CPUC rejects North-South pipeline

$621 million natural gas project would have covered 65 miles

In a 5-0 vote, the California Public Utilities Commission on Thursday rejected a proposed, $621.3 million natural gas pipeline pushed by San Diego Gas & Electric and Southern California Gas.

“There’s a long history here of adequate service, and it just doesn’t seem sensible to me that at a time when we’re looking at decreasing our reliance on fossil fuels, including natural gas, that we would spend $621 million on a new pipeline,” said commissioner Mike Florio.

SDG&E and SoCalGas have said the project, which called for a 36-inch-wide pipeline going 65 miles through the Cajon Pass and connect Adelanto to Moreno Valley, would increase reliability for customers.

But the commissioners Thursday sided with a CPUC administrative law judge who in April recommended scrapping the project, dubbed the North-South Project.

While Karl J. Bemesderfer acknowledged a need for more system-wide reliability, the administrative law judge said in a 24-page proposed decision that three other companies offered alternatives that were less expensive, offered fewer potential safety hazards and lower environmental risks.

“While the North-South Project is not moving forward, the CPUC recognized that there is an energy reliability issue in the region that would have been served by the project,” said SDG&E communications manager Hanan Eisenman in an email to the Union-Tribune.

Melissa Bailey, a spokeswoman for SoCalGas, said the utility was “profoundly disappointed” with the CPUC vote.

“SoCalGas still believes new infrastructure is the best and most cost-effective way to address these vulnerabilities for the long term,” Bailey said in an email. “This solution is even more crucial given the growing interdependence between natural gas and electric generation.”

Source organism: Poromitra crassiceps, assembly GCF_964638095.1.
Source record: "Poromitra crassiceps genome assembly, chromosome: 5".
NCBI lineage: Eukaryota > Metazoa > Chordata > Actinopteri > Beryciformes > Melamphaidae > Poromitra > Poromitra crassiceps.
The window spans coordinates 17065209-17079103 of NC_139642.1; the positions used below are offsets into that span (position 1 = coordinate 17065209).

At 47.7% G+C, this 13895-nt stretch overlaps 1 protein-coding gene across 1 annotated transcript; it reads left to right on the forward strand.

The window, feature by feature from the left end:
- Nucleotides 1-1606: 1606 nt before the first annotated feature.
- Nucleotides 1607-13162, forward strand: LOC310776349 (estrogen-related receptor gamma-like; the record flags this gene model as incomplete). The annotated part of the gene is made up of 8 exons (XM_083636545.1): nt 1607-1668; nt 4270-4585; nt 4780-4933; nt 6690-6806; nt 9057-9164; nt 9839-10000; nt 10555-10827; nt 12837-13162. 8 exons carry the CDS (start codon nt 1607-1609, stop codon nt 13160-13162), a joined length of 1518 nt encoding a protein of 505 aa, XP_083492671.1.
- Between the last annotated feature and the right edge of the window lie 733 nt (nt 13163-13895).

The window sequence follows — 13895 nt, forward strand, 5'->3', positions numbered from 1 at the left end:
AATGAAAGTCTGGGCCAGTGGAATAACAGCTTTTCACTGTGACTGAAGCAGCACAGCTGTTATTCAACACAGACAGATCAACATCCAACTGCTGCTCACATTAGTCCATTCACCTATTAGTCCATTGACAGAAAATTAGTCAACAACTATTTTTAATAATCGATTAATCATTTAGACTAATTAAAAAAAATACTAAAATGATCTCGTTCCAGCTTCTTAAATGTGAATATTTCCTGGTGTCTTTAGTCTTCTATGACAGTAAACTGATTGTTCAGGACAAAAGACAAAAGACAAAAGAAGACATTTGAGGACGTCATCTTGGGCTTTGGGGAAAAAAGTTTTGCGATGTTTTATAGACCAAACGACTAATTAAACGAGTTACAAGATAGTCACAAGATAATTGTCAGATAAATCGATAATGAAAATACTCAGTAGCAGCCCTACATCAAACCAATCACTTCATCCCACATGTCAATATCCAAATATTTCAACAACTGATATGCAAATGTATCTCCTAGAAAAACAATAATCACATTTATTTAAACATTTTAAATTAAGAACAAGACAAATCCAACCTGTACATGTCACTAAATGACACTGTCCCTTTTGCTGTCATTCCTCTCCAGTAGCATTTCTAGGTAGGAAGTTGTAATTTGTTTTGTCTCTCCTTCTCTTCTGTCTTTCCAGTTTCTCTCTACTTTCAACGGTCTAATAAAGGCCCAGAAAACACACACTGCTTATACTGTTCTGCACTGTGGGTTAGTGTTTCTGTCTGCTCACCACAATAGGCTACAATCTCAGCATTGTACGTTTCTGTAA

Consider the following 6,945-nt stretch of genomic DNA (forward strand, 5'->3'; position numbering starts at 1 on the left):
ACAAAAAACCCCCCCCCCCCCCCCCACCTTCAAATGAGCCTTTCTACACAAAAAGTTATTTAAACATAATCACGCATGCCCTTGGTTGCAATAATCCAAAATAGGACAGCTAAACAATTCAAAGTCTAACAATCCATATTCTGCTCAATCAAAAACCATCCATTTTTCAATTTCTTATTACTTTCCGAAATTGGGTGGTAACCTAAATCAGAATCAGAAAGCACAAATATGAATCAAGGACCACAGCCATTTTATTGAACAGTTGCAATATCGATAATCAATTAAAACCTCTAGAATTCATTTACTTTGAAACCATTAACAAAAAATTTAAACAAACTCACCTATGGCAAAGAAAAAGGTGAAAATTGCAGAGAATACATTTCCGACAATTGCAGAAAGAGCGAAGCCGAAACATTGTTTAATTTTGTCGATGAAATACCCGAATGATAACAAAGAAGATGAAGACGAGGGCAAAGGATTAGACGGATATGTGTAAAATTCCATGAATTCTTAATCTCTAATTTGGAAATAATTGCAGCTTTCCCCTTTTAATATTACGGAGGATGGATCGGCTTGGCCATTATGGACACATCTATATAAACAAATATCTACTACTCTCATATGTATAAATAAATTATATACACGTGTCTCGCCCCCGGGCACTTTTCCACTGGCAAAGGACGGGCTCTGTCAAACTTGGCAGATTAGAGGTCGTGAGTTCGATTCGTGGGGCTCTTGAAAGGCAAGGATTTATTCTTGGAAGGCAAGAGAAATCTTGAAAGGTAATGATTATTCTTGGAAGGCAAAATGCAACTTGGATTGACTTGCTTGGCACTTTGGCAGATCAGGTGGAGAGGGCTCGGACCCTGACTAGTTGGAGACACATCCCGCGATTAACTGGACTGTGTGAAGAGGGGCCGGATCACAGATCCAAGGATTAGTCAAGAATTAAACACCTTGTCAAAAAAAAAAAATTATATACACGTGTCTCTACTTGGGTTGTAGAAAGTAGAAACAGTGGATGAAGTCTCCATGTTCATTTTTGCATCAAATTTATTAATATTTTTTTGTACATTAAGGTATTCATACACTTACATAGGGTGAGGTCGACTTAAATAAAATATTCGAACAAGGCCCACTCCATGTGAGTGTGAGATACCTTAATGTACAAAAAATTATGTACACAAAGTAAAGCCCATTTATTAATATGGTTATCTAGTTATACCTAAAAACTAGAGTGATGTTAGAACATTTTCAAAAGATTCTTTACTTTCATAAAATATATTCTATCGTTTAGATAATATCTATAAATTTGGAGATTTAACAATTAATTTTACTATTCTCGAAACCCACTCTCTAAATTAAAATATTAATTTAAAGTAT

Florio questioned whether a pipeline was needed at all.

That’s a conclusion also reached by three consumer groups — The Utility Reform Network, the CPUC’s Office of Ratepayer Advocates and the Southern California Generation Coalition — who said the system’s reliability can be improved through tariffs and modifying existing contracts.

Earlier this year, TURN staff attorney Marcel Hawiger called the North-South pipeline “a complete waste of money.” On Thursday, in an email to the Union-Tribune, Hawiger said, “TURN is gratified that even the CPUC can sometimes spot a turkey when it costs $600 million.”

SDG&E and SoCalGas — subsidiaries of San Diego-based Sempra Energy — said the current system relied too much on a single natural gas supplier.

The utilities also warned that rising demand for natural gas in Mexico could curtail supplies to the southern end of their system.

But Bemesderfer said Mexico has plenty of natural gas and SoCalGas has “redundant” sources of gas to keep the system going.

SDG&E officials did not directly say whether the utility would come back to the CPUC with a revised pipeline proposal, with Eisenman saying, “We will continue to pursue opportunities to strengthen the flow of reliable natural gas service in this important and growing region.”

El Paso Natural Gas, based in Colorado, has said it can expand one of its pipelines under construction in Arizona and deliver a project 40 percent cheaper than the North-South proposal.

The company, which is affiliated with pipeline giant Kinder Morgan, said Thursday it is still open to offering its services.

“El Paso Natural Gas continues to have interest in working with Southern California Gas towards an acceptable solution, including utilization of existing capacity or any expansion needs that may be required,” Sara Hughes, of the corporate communications office at Kinder Morgan, said in an email.

TransCanada Pipelines, based in Calgary, Alberta and part of the effort to construct the Keystone XL pipeline, said earlier this year it can do the job for $503 million.

On Thursday, the company said it was reviewing the CPUC decision. “We intend to continue participating in this process, and we look forward to playing a role in this important infrastructure project for Southern California,” David Dodson, TransCanada’s senior communications specialist, said in an email.

A third company, Transwestern Pipeline Company, headquartered in Houston, said in filings to the CPUC that it can build a pipeline for $463 million. The company did not respond to requests for comment Thursday.